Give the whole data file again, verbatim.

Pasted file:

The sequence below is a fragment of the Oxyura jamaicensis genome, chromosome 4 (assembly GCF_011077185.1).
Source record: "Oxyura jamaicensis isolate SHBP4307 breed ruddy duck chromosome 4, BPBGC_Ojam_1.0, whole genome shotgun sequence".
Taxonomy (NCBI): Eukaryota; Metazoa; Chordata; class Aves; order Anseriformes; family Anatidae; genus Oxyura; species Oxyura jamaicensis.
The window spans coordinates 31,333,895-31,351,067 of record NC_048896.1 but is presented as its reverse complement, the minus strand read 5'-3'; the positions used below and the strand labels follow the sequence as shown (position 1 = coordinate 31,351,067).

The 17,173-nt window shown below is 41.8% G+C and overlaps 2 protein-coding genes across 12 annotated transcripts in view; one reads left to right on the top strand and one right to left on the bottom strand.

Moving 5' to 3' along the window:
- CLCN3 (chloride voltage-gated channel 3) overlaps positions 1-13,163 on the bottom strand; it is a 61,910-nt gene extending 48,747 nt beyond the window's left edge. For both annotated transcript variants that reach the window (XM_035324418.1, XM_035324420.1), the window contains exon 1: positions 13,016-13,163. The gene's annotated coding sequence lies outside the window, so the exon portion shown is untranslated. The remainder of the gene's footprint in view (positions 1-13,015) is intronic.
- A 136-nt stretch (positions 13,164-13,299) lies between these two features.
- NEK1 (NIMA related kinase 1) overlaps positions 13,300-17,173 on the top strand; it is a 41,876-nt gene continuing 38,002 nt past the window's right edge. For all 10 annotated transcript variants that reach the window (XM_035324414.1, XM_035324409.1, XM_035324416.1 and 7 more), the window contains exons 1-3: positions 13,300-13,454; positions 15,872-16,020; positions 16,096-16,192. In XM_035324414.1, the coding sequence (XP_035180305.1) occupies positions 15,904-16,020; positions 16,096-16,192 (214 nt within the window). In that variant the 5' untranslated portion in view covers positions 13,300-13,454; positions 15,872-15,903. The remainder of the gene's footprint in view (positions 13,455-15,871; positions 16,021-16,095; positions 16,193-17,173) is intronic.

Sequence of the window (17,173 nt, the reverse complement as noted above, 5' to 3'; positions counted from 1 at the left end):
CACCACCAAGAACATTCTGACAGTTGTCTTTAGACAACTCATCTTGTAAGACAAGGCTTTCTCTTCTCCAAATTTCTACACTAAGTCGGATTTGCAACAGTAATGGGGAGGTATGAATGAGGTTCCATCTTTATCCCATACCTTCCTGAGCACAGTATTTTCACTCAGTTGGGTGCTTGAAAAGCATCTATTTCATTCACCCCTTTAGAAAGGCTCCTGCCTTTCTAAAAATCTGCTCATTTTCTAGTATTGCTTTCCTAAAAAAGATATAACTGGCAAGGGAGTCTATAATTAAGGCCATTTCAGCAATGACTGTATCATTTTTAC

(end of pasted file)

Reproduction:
The sequence below is a fragment of the Oxyura jamaicensis genome, chromosome 4 (assembly GCF_011077185.1).
Source record: "Oxyura jamaicensis isolate SHBP4307 breed ruddy duck chromosome 4, BPBGC_Ojam_1.0, whole genome shotgun sequence".
Taxonomy (NCBI): Eukaryota; Metazoa; Chordata; class Aves; order Anseriformes; family Anatidae; genus Oxyura; species Oxyura jamaicensis.
The window spans coordinates 31,333,895-31,351,067 of record NC_048896.1 but is presented as its reverse complement, the minus strand read 5'-3'; the positions used below and the strand labels follow the sequence as shown (position 1 = coordinate 31,351,067).

The 17,173-nt window shown below is 41.8% G+C and overlaps 2 protein-coding genes across 12 annotated transcripts in view; one reads left to right on the top strand and one right to left on the bottom strand.

Moving 5' to 3' along the window:
- CLCN3 (chloride voltage-gated channel 3) overlaps positions 1-13,163 on the bottom strand; it is a 61,910-nt gene extending 48,747 nt beyond the window's left edge. For both annotated transcript variants that reach the window (XM_035324418.1, XM_035324420.1), the window contains exon 1: positions 13,016-13,163. The gene's annotated coding sequence lies outside the window, so the exon portion shown is untranslated. The remainder of the gene's footprint in view (positions 1-13,015) is intronic.
- A 136-nt stretch (positions 13,164-13,299) lies between these two features.
- NEK1 (NIMA related kinase 1) overlaps positions 13,300-17,173 on the top strand; it is a 41,876-nt gene continuing 38,002 nt past the window's right edge. For all 10 annotated transcript variants that reach the window (XM_035324414.1, XM_035324409.1, XM_035324416.1 and 7 more), the window contains exons 1-3: positions 13,300-13,454; positions 15,872-16,020; positions 16,096-16,192. In XM_035324414.1, the coding sequence (XP_035180305.1) occupies positions 15,904-16,020; positions 16,096-16,192 (214 nt within the window). In that variant the 5' untranslated portion in view covers positions 13,300-13,454; positions 15,872-15,903. The remainder of the gene's footprint in view (positions 13,455-15,871; positions 16,021-16,095; positions 16,193-17,173) is intronic.

Sequence of the window (17,173 nt, the reverse complement as noted above, 5' to 3'; positions counted from 1 at the left end):
CACCACCAAGAACATTCTGACAGTTGTCTTTAGACAACTCATCTTGTAAGACAAGGCTTTCTCTTCTCCAAATTTCTACACTAAGTCGGATTTGCAACAGTAATGGGGAGGTATGAATGAGGTTCCATCTTTATCCCATACCTTCCTGAGCACAGTATTTTCACTCAGTTGGGTGCTTGAAAAGCATCTATTTCATTCACCCCTTTAGAAAGGCTCCTGCCTTTCTAAAAATCTGCTCATTTTCTAGTATTGCTTTCCTAAAAAAGATATAACTGGCAAGGGAGTCTATAATTAAGGCCATTTCAGCAATGACTGTATCATTTTTAC